Even if these corporate representatives become involved, clear and transparent mechanisms for their involvement and accountability should be in place.
Corporate Nonprofits at the Dinner Table
Industrial players are creating noncommercial entities including nonprofit organizations and NGOs across the globe to gain influence in governmental decision-making. To identify red flags, monitoring groups, the media, and concerned citizens can use a six-item checklist, based on a corporate surveillance framework created by Elizabeth Bennett and her colleagues:
- Are representatives of corporate entities participating in national policy committees or fora?
- Are high-level government officials employed by corporations within five years of government employment and vice versa?
- Are there signs of market concentration of corporations in unhealthy commodity industries in the national economy?
- Are they providing financial support—cash or in-kind—to key international organizations?
- Do they organize events or campaigns aimed at promoting corporate social responsibility, sponsorship of sports or cultural associations or clubs and charity affiliations?
- Do front groups have connections to the food and beverages industry?
This corporate surveillance checklist facilitated identifying how the ultra-processed food and beverages industry has captured civil society via industry front groups such as REDNI and gained direct participation in Ecuador’s government agencies such as the Advisory Council of the Secretariat. While being involved in the Advisory Council, the sector has effectively co-opted the council’s mandate to shape nutrition and health policy free of public or civil society oversight.
Corporations gained benefits such as tax deductions in exchange for engaging in efforts against child malnutrition or tax reductions for products such as sweetened beverages, which runs contrary to WHO recommendations. The pattern described here is similar to that in research conducted during the COVID-19 pandemic, when emergency committee resolutions appeared to prioritize private-sector interests in Ecuador.
This blurring of lines raises significant concerns about the integrity and transparency of policies intended to combat chronic child malnutrition. National authorities and international cooperation agencies should work toward improved and actionable regulations to limit industry influence in nutrition and health policy and strengthen transparency and accountability mechanisms.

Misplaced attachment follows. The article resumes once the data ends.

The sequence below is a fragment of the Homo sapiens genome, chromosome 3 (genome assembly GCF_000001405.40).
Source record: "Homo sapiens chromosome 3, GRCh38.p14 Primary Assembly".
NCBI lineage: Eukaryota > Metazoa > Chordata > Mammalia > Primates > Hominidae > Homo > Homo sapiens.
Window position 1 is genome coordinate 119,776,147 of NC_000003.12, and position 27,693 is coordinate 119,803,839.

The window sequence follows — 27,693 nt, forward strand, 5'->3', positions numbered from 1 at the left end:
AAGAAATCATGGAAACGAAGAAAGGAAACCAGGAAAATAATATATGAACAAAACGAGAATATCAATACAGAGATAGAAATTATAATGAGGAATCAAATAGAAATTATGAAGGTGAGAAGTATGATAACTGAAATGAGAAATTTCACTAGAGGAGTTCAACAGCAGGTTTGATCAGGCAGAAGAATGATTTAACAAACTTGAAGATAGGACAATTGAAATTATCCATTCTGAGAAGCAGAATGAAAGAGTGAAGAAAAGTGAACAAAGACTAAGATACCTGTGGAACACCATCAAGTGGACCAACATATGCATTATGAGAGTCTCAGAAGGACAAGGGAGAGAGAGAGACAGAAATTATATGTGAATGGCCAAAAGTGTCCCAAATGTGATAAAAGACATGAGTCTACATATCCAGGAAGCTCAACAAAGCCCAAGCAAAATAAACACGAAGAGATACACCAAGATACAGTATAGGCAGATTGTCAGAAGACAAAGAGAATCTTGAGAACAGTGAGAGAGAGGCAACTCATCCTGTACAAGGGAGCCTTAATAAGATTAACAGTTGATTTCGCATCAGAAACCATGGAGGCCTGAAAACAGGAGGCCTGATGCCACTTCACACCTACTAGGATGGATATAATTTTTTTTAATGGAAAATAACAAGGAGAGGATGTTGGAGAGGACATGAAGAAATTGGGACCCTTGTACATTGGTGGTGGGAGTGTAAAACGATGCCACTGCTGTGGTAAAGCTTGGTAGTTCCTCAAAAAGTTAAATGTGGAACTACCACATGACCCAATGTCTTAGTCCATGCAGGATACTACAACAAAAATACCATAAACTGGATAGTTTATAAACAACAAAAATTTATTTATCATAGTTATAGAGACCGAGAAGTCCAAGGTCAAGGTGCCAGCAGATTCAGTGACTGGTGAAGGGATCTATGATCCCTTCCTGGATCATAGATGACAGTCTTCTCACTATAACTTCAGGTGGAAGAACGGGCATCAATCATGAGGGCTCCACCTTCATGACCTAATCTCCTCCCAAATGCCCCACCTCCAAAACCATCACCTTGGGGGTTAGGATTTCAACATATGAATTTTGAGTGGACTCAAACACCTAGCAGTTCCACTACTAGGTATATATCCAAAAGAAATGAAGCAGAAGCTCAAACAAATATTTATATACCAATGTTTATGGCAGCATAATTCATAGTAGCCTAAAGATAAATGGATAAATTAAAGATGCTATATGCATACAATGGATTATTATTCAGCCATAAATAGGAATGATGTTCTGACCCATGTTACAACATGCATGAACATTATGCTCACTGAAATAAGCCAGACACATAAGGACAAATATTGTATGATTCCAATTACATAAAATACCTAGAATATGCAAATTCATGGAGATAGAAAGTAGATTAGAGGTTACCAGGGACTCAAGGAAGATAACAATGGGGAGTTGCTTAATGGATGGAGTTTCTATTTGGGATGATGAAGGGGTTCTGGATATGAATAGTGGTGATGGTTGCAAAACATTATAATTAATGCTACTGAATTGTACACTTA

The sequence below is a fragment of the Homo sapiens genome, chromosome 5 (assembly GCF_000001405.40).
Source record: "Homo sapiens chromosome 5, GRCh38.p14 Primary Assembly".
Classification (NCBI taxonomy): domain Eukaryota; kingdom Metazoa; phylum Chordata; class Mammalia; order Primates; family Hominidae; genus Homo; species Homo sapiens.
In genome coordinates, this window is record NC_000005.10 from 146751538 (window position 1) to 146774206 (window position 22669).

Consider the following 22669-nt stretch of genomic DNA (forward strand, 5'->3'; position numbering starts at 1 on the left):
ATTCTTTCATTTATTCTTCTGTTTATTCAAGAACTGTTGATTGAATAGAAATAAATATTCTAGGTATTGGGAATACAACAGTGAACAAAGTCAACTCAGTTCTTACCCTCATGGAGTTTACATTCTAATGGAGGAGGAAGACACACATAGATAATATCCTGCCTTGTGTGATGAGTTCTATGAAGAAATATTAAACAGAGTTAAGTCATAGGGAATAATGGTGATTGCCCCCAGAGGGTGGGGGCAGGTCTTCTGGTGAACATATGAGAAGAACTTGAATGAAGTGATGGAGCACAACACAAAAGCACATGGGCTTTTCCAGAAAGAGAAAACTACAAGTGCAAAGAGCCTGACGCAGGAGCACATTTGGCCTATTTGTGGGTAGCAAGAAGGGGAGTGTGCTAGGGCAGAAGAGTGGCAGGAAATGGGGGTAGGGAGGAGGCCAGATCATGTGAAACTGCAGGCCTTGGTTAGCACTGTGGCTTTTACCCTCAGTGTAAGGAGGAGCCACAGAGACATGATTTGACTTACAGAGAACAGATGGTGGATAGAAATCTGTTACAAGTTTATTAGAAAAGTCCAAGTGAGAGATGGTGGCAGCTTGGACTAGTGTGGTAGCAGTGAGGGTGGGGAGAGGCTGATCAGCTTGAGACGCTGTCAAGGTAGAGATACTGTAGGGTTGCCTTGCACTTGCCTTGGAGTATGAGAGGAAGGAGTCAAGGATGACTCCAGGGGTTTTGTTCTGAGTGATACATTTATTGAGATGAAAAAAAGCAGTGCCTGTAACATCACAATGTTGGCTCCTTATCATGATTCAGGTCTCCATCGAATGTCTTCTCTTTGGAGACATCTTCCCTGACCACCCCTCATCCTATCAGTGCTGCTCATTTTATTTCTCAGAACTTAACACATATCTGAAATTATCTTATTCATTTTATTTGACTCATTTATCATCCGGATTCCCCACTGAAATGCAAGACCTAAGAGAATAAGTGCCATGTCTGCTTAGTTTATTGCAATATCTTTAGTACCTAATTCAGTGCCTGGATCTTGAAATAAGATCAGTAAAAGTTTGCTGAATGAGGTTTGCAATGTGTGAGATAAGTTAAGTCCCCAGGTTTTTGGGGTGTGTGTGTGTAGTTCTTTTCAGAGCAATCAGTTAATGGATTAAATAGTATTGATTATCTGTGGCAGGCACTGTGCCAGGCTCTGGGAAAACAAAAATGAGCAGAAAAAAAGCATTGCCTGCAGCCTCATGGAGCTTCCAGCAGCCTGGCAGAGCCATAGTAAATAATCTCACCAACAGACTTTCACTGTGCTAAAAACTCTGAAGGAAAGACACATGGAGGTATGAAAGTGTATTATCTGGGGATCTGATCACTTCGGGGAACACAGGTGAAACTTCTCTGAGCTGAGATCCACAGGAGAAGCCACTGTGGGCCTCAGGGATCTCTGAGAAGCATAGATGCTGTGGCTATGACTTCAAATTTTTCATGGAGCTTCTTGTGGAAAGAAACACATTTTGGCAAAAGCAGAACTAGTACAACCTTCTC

Transparency in policymaking is not just a matter of good governance; it’s a safeguard for public health. When the corporate world’s interests are woven into the fabric of national health strategies, the risk of policies that favor profits over public health becomes real. The public deserves clarity and openness on decisions that affect their health.
This blurring of lines raises significant concerns about the integrity and transparency of policies intended to combat chronic child malnutrition
As a lever toward transparency and accountability, Ecuador’s Constitution already provides a legal framework to limit private-sector influence. Current laws prevent banking and media shareholders from owning stock in companies that do not operate in the same line of business. Moreover, the law limits information sharing and revolving doors between public entities and the banking sector and dictates that banks’ social responsibility initiatives (e.g., financial literacy workshops) may not be used to promote their brand, products, or services. Such legal precedent should encourage the new administration to introduce reforms targeted at curtailing corporate influence by the ultra-processed food industry in national nutrition and health policy.
How can citizens connect the dots and identify these concerning overlaps? Civil society groups’ vigilance and commitment to scrutinizing government decisions, including via public records requests, are key. The red flags are often policies unusually favorable to a specific industry or the presence of industry representatives in key advisory roles.
Assessments in other countries are clearly needed in the region of how public health policies are being formulated and under whose influence and the enactment of stricter conflict of interest regulations and improved accountability mechanisms for public officials and private interests, as well as clearer means for a more robust civil society participation in policymaking.